• Infrastructure: despite challenges, Puerto Rico boasts some well-developed infrastructure, including healthcare facilities, schools, transportation networks, and public services.

Disadvantages Of Living In Puerto Rico

  • Economic challenges: Puerto Rico has faced economic difficulties in recent years, including high unemployment rates, poverty, and a significant debt crisis, which may impact job opportunities and overall economic stability.
  • Natural disasters: the island is prone to natural disasters such as hurricanes, which can cause significant damage to infrastructure, disrupt daily life, and pose risks to residents’ safety.
  • Healthcare access: while there are quality healthcare facilities available, access to healthcare services may be limited in some areas, particularly in rural or remote regions of the island.
  • Educational system: despite the presence of schools and educational institutions, the educational system may face challenges such as underfunding, overcrowding, and disparities in quality across different regions.
  • Language barrier: English is widely spoken, but Spanish is the predominant language in Puerto Rico, which may pose challenges for individuals who are not fluent in Spanish.

IRS Scrutiny And Compliance

Applying for benefits under the Puerto Rico Act 60 might attract scrutiny from the IRS. If selected for a tax audit and found ineligible for the Puerto Rico tax incentive, you could face significant liabilities, including back taxes, interest, and penalties.

In a statement by the IRS, “We recently identified about 100 high-income individuals claiming benefits in Puerto Rico without meeting the residence and source rules involving US. possessions. These wealthy individuals are attempting to avoid US. taxation on US. source income, and we expect many of these cases to proceed to criminal investigation.”

However, Act 60 offers a legitimate means of reducing tax liability in the US. By adhering to the law and complying with all regulations, you can enjoy the benefits of your new life in Puerto Rico without facing legal repercussions.

FAQs

What Is Act 60?

Act 60, also known as the Puerto Rico Tax Incentives Code, offers a range of tax benefits introduced by the Puerto Rican government to attract individuals, investors, and businesses to the island.

Who Is Eligible For Act 60 Benefits?

Generally, individuals, investors, and businesses may be eligible if they relocate to Puerto Rico and meet the residency and activity requirements outlined in the law.

What Types Of Tax Incentives Does Act 60 Offer?

Act 60 offers a range of tax incentives, including reduced corporate and individual tax rates, exemptions from certain taxes, and tax credits for eligible activities. These incentives are designed to attract investment, promote economic growth, and stimulate job creation in Puerto Rico.

Can I Still Maintain My US. Citizenship If I Benefit From Act 60?

Yes, you can maintain your US. citizenship while benefiting from Act 60. Puerto Rico is a territory of the United States, and individuals born in Puerto Rico are considered US. citizens. However, it’s essential to understand and comply with US. tax laws, as well as any reporting requirements related to your activities in Puerto Rico.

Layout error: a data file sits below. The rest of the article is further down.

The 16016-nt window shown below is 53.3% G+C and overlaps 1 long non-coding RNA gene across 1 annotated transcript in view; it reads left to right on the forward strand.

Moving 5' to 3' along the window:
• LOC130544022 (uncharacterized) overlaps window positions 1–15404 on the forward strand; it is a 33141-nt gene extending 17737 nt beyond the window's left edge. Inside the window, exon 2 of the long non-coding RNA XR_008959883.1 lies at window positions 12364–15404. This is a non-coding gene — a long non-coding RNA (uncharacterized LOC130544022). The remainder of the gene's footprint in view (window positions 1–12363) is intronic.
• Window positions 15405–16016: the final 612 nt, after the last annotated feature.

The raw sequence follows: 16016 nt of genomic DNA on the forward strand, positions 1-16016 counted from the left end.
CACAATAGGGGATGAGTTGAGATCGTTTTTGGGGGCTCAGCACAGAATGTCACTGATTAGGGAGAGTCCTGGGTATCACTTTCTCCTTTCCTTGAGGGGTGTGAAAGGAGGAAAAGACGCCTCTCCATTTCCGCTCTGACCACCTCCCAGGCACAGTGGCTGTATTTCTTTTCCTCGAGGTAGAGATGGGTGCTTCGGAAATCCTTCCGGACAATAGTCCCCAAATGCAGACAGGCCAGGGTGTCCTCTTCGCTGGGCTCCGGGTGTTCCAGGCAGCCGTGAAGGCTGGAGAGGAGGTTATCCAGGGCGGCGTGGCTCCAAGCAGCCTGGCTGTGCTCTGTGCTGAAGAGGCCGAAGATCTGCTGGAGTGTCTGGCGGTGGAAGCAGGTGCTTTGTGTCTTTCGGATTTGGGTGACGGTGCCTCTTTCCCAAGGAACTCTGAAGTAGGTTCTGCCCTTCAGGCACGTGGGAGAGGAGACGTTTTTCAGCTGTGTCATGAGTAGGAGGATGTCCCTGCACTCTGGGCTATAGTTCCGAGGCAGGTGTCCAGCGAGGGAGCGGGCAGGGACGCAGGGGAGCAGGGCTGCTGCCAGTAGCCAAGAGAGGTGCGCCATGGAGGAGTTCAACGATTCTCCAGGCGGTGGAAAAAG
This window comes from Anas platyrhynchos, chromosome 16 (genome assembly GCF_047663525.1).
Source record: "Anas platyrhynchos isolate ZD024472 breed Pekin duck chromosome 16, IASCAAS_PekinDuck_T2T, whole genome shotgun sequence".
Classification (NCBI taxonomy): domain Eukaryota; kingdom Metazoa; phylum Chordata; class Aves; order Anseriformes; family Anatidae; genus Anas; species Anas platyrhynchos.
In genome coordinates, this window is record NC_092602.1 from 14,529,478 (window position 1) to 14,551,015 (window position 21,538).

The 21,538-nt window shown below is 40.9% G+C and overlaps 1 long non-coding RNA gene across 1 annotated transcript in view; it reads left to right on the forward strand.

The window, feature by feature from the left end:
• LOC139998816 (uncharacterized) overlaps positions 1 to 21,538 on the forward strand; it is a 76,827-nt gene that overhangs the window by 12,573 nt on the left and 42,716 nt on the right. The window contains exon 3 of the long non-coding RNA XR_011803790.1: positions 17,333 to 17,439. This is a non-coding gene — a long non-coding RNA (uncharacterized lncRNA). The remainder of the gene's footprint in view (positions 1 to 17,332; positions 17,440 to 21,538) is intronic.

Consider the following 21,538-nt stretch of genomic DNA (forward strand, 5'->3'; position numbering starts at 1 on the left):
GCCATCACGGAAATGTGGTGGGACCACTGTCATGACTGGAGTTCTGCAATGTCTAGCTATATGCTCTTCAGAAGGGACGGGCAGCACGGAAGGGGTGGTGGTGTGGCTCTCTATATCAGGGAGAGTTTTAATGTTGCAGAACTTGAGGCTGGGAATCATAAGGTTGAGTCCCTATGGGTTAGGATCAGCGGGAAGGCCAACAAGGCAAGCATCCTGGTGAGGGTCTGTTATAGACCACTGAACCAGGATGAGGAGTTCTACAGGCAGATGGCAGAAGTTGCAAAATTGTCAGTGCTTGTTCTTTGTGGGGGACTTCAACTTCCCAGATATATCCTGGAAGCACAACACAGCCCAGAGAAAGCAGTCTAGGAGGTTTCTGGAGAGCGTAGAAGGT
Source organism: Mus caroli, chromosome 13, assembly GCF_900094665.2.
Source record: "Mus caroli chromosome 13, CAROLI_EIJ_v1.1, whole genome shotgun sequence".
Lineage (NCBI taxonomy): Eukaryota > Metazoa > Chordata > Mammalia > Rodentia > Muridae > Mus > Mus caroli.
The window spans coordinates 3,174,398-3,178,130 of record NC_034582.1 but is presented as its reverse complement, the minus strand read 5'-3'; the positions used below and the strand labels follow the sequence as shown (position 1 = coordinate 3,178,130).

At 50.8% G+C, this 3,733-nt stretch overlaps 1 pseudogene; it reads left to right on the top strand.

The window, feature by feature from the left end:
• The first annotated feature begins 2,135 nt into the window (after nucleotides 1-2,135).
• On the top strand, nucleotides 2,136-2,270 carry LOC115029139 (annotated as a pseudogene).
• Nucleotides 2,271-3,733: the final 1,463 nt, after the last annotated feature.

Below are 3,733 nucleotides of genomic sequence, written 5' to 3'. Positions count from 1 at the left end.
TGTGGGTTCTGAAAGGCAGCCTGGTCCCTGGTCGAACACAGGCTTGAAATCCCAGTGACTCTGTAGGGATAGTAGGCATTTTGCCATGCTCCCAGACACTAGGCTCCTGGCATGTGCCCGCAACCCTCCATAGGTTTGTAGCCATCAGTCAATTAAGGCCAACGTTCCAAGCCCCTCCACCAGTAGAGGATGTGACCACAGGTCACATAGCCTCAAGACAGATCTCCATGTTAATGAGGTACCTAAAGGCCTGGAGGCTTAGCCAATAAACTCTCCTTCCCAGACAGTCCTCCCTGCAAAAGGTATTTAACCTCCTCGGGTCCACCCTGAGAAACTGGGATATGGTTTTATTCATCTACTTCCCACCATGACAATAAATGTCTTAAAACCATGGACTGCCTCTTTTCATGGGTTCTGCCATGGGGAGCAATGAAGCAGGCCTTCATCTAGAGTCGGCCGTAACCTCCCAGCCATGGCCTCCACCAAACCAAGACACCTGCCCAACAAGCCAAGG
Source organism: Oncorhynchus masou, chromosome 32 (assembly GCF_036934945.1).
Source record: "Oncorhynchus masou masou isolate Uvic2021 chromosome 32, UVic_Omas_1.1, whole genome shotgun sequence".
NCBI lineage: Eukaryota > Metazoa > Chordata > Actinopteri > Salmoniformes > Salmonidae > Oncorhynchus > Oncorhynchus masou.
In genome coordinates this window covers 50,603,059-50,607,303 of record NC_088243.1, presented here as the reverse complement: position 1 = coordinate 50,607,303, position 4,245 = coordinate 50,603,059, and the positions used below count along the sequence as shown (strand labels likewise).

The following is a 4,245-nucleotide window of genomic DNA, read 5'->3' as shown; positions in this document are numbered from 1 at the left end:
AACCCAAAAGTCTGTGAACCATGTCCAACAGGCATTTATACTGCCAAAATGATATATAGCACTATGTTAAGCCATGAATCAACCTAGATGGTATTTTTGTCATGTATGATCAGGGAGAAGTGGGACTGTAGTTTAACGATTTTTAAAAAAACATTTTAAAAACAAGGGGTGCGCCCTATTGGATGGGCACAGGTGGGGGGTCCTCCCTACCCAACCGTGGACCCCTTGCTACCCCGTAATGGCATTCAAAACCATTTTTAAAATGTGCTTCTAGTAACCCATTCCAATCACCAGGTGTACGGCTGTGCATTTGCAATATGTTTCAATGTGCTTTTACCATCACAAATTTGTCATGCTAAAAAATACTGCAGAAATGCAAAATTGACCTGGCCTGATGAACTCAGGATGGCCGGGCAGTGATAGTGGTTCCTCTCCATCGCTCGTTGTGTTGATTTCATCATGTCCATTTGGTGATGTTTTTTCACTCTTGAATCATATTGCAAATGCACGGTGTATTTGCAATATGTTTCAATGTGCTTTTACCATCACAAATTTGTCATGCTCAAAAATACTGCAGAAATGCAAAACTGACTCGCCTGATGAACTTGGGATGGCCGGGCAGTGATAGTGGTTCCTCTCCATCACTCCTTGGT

Are There Any Risks Associated With Applying For Act 60 Benefits?

While Act 60 offers significant tax benefits, there are potential risks, particularly regarding compliance with US. tax laws. The IRS closely monitors tax filings and may audit individuals or businesses claiming Act 60 benefits to ensure they meet eligibility criteria. Non-compliance could result in penalties, back taxes, and legal consequences.

How Can I Ensure Compliance With Act 60 And US. Tax Laws?

To ensure compliance, it’s essential to consult with tax professionals who are knowledgeable about both Puerto Rico and US. tax laws. They can help you understand your obligations, navigate the application process for Act 60 benefits, and ensure that you meet all reporting requirements to the IRS and other relevant authorities.

Are Puerto Ricans American Citizens?

Yes, Puerto Ricans by birth are US Citizens. However, they have different rights from those on the mainland and can’t, for example, vote in US elections.

Do Wealthy People Move To Puerto Rico?

Yes, many affluent individuals are relocating to Puerto Rico for its tax benefits, lower cost of living, and high quality of life.

Does Puerto Rico Have An Income Tax?

Yes, Puerto Rico does have an income tax. However, you can enjoy exemptions on income tax under Act 60.

Michelle Hammond

Meet Michelle, a dynamic and passionate writer specializing in global immigration investment. With an extensive background as an advisor in the industry, Michelle brings six years of invaluable experience to the table, making her a true expert in her field.

What sets Michelle apart is not just her expertise on paper but her hands-on experience that goes beyond borders. Having lived and worked on four continents, Michelle has a unique and global perspective that enriches her understanding of the intricacies of immigration and investment.

Beyond her professional achievements, Michelle is driven by a compassionate approach. She believes in inspiring others to embrace the concept of global citizenship, understanding its profound impact on personal and professional growth. Michelle’s writing not only informs but also encourages individuals to explore the possibilities of becoming global citizens and reaping the numerous benefits that come with it.